Under Pressure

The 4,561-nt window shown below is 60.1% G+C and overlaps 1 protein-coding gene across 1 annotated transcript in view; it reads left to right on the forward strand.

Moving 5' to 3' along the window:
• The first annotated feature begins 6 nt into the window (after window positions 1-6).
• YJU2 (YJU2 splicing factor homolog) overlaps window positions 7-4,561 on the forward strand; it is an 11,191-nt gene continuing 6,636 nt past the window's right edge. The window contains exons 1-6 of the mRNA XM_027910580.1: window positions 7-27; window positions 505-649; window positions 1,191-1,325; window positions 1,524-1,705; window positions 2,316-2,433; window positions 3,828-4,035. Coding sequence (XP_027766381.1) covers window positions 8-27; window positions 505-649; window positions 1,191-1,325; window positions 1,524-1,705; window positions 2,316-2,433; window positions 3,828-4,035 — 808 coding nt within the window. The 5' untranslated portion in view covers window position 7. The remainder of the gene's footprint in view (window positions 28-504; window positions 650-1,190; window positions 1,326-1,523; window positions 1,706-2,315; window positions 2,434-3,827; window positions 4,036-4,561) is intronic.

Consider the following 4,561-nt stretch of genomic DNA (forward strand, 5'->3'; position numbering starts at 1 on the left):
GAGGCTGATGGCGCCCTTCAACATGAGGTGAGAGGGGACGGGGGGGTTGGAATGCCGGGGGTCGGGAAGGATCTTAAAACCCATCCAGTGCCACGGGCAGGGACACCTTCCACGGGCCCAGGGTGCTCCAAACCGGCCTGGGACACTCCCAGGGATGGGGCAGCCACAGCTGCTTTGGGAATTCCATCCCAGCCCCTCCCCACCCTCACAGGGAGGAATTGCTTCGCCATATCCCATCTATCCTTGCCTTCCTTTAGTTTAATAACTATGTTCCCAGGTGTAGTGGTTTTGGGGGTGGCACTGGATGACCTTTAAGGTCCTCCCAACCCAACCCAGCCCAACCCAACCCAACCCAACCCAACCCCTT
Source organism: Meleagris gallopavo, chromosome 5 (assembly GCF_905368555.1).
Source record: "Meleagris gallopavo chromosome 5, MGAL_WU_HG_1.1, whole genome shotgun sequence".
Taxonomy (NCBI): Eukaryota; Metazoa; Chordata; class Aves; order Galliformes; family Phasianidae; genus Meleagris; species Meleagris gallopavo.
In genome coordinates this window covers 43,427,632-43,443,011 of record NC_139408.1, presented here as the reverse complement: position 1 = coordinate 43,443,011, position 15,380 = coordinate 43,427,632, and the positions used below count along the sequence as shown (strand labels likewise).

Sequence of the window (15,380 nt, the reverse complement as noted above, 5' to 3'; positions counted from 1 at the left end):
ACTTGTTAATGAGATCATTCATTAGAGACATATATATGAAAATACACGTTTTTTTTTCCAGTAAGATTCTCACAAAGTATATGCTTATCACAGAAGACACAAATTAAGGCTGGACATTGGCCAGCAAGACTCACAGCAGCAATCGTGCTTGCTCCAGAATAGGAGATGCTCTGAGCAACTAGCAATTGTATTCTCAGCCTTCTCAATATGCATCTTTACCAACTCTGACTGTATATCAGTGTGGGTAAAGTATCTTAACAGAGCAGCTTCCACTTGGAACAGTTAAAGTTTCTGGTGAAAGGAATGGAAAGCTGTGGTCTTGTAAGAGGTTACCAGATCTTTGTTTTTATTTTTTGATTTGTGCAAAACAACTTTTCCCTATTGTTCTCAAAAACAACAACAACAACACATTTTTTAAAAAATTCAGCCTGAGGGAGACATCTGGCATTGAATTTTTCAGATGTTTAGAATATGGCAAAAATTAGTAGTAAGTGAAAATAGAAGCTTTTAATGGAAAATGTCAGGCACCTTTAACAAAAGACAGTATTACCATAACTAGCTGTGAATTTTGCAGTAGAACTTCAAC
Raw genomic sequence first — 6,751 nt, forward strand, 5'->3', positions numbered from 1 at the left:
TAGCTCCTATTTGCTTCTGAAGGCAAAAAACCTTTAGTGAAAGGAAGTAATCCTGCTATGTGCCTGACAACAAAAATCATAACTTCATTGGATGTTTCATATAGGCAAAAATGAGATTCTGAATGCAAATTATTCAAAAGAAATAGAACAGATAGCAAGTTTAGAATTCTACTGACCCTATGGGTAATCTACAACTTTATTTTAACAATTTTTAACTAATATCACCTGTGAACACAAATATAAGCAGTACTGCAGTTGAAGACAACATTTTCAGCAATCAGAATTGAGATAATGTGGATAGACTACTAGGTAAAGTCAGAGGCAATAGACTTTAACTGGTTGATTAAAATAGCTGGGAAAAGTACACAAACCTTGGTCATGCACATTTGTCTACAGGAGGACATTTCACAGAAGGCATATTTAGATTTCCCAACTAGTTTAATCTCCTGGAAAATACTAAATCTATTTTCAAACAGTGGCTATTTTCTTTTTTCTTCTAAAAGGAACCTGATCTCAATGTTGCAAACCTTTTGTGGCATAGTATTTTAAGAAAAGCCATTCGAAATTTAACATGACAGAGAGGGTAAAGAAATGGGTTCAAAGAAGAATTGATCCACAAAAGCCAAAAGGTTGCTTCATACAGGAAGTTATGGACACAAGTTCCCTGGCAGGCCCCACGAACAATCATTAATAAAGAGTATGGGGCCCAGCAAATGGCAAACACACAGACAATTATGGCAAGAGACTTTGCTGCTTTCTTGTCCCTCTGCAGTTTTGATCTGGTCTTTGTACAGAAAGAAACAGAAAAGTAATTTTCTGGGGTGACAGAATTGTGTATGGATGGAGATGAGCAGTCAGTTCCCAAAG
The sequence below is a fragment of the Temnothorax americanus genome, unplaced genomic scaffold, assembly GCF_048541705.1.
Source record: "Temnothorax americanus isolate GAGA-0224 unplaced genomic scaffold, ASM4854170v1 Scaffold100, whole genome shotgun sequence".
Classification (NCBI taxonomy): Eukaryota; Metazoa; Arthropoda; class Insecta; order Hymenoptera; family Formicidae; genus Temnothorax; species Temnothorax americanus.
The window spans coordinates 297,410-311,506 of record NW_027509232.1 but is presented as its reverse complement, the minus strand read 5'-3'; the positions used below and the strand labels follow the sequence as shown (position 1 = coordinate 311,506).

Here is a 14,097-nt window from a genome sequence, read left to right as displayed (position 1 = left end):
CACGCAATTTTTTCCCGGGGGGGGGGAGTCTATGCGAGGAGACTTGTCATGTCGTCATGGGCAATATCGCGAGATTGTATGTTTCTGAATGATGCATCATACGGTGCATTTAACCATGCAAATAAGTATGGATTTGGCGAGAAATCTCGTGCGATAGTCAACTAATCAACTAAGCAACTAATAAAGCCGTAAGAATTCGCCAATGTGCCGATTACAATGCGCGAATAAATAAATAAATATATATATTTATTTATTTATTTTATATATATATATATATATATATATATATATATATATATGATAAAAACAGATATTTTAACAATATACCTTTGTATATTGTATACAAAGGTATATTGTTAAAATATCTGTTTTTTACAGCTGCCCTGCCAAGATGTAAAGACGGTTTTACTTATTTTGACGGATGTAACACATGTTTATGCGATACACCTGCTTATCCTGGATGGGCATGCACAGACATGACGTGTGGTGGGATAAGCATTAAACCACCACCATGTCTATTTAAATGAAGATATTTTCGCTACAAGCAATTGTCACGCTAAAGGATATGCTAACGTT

To understand carpal tunnel syndrome, it helps to have a visual metaphor. Picture a train going into a narrow tunnel. Now imagine the walls of that tunnel closing in, squeezing the train until it can no longer stay on track and the engineer can’t read the signals up ahead. Not vivid enough? OK, then picture yourself on the Pirates of the Caribbean ride at Disney World — the part where the cavern gets more narrow and you can hear the pirates around the next bend about to go all swashbuckling on you, and your hands get all numb and tingly? Still not clear? Maybe we should let the doctors explain it. Carpal tunnel syndrome is a neurological issue — the most common nerve entrapment syndrome out there, according to Dr. Robert Larkin, who practices internal medicine at Catholic Medical Center. The median nerve travels through the narrow pathway formed by the carpal ligament and the bones at your wrist. But when swelling or other factors put pressure on the nerve, it can’t function as well as it should. Women are three times more likely to have the syndrome than men. Chock a lot up to biology: some people are more prone to it because their carpal tunnel is simply smaller than others. “It’s a tight fit to begin with when things are working properly,” says Larkin. “When you have swelling that places pressure on the median nerve or it gets irritated, you get that sort of numb and tingling feeling.” Swelling can come from a variety of places, from an injury like breaking your wrist to the stress from using a vibrating jackhammer or working on an assembly line all day. It can also arise from hormonal causes such as hypothyroidism or retaining fluids during pregnancy. Given that the average person spends about six hours a day on the computer, you’d think that there might be a rise in incidents of carpal tunnel syndrome in today’s push-button society. Although symptoms can sometimes be exacerbated by doing repetitive motions like banging away at the keyboard, most doctors will point to a lack of research that prove that’s the real cause for carpal tunnel syndrome. Larkin says he’s seen only a smattering of patients with carpal tunnel syndrome in his seven years of practicing, but estimates put those affected by the disease at about 2-3 percent of the population. (As Larkin points out, in a country of 300 million, that’s 6 million sufferers, making this no small-potatoes disease. Not to mention that one statistic puts the average lifetime cost of this syndrome at about $30,000 per person affected, taking into account medical bills and time off from work.) It’s all about the twist of your wrist. Tapping the keys for hours at a time or clenching a video game controller doesn’t necessarily condemn you to a life of carpal tunnel pain — but it could put you at risk for other repetitive motion disorders like bursitis and tendonitis. Lauren Smit first noticed the symptoms of her carpal tunnel syndrome about four years ago, when she started waking up with numb hands. “It’s not like a pins-and-needles numb, it’s more like an ‘If you cut off my finger I won’t feel it’ kind of numb,” she says. (One of the hallmark signs of carpal tunnel is numbness or tingling in the thumb, index and middle finger, the three fingers affected by the median nerve.) Although her symptoms weren’t typical — as a knitter and someone who works on the computer for a large part of the day she doesn’t experience these sensations during the daytime — she suspected something was amiss when she would wake up lying on her right side and yet her left hand would be numb. “Most people expect it to be while working on the computer, or a carpenter hammering nails; no one expects it while you’re sleeping,” says Smit. Turns out Smit tends to sleep with her hands all curled up, and that pinches the nerves in her wrist. Driving long distances at the steering wheel and even something as simple as dangling her wrist off of the armrest of an airplane during a flight also affects her. Smit has an interesting perspective: she is a doctor of osteopathic medicine (D.O.) in a family practice, so she has seen this problem from a clinical as well as a personal side. She says there is no way to gauge other people’s pain because everybody is affected differently. For some really bad cases, it can be debilitating, and the muscles start to waste in the patient’s hand. Luckily for Smit, “It’s a disturbing sensation, and I can see it getting to painful. For now, it’s just bothersome.” For Smit, wearing braces, or wrist splints, for the past four years has brought the problem under control. She admits it’s not the most romantic look, and the awkward feeling of having her wrists kept straight took some getting used to, but the alternative is much worse. Braces are a good starting point for treatment options if your symptoms are mild or caught early on, advises Daniel Kunz, a D.O. at Exeter Hospital, as are stretches and good posture. Take people whose condition worsens when clenching the steering wheel: “Driving with your wrists in a neutral position, with good alignment of your neck and upper body, can help,” says Kunz. Other treatments include corticosteroid injections or over-the-counter anti-inflammatory drugs. “Some people have even tried yoga and ultrasound technology — using electrical stimulation to promote soft tissue healing by using sound waves to break up inflammation and scar tissue in order to try to relieve the pressure,” says Kunz. In extreme cases, surgery might be considered. “Surgery is very effective, but a last effort. Typically you’d do surgery only as a last option,” says Kunz. NH